Lobster and cod benefit from small-scale northern marine protected areas: inference from an empirical before - after control-impact study
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OriginalversjonMoland, E., Olsen, E.M., Knutsen, H., Garrigou, P., Espeland, S.H., Kleiven, A.R., . . . Knutsen, J.A. (2013). Lobster and cod benefit from small-scale northern marine protected areas: inference from an empirical before - after control-impact study. Proceedings of the Royal Society B-Biological Sciences, 280(1754). doi: 10.1098/rspb.2012.2679 10.1098/rspb.2012.2679
Marine protected areas (MPAs) are increasingly implemented as tools to conserve and manage fisheries and target species. Because there are opportunity costs to conservation, there is a need for science-based assessment of MPAs. Here, we present one of the northernmost documentations of MPA effects to date, demonstrated by a replicated before-after control-impact (BACI) approach. In 2006, MPAs were implemented along the Norwegian Skagerrak coast offering complete protection to shellfish and partial protection to fish. By 2010, European lobster (Homarus gammarus) catch-per-unit-effort (CPUE) had increased by 245 per cent in MPAs, whereas CPUE in control areas had increased by 87 per cent. Mean size of lobsters increased by 13 per cent in MPAs, whereas increase in control areas was negligible. Furthermore, MPA-responses and population development in control areas varied significantly among regions. This illustrates the importance of a replicated BACI design for reaching robust conclusions and management decisions. Partial protection of Atlantic cod (Gadus morhua) was followed by an increase in population density and body size compared with control areas. By 2010, MPA cod were on average 5 cm longer than in any of the control areas. MPAs can be useful management tools in rebuilding and conserving portions of depleted lobster populations in northern temperate waters, and even for a mobile temperate fish species such as the Atlantic cod.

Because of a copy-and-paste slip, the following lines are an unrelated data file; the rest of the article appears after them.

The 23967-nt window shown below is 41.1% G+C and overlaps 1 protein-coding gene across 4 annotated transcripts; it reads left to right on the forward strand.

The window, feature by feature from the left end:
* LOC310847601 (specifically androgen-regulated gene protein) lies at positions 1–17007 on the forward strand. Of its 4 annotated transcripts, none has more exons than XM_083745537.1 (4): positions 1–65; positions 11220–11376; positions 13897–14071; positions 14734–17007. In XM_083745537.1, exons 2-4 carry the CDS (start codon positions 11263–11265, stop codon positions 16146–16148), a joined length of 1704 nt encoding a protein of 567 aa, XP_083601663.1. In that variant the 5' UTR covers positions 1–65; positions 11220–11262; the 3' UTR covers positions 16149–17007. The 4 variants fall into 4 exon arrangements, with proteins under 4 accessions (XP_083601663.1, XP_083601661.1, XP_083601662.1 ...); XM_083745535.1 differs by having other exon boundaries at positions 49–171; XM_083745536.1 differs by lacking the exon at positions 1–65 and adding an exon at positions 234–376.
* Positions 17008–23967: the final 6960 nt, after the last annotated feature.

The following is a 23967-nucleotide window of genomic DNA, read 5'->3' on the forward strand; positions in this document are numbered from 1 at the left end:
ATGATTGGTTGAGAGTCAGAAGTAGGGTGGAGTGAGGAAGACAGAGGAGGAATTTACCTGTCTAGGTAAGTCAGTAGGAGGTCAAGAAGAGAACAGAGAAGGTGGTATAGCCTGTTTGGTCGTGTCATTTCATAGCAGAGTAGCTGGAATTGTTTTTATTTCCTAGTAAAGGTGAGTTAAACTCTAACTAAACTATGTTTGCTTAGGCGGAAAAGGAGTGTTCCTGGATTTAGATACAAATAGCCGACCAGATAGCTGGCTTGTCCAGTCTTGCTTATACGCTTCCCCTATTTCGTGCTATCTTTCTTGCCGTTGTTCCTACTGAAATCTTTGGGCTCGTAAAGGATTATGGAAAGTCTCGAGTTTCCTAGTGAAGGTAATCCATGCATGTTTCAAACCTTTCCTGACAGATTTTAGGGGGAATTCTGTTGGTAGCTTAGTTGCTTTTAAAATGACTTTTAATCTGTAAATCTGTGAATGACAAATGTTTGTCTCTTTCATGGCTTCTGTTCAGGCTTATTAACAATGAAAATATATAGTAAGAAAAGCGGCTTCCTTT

Published version of an article from the journal: Proceedings of the Royal Society B-Biological Sciences. Alsop available from the Royal Society: http://dx.doi.org/10.1098/rspb.2012.2679 Open Access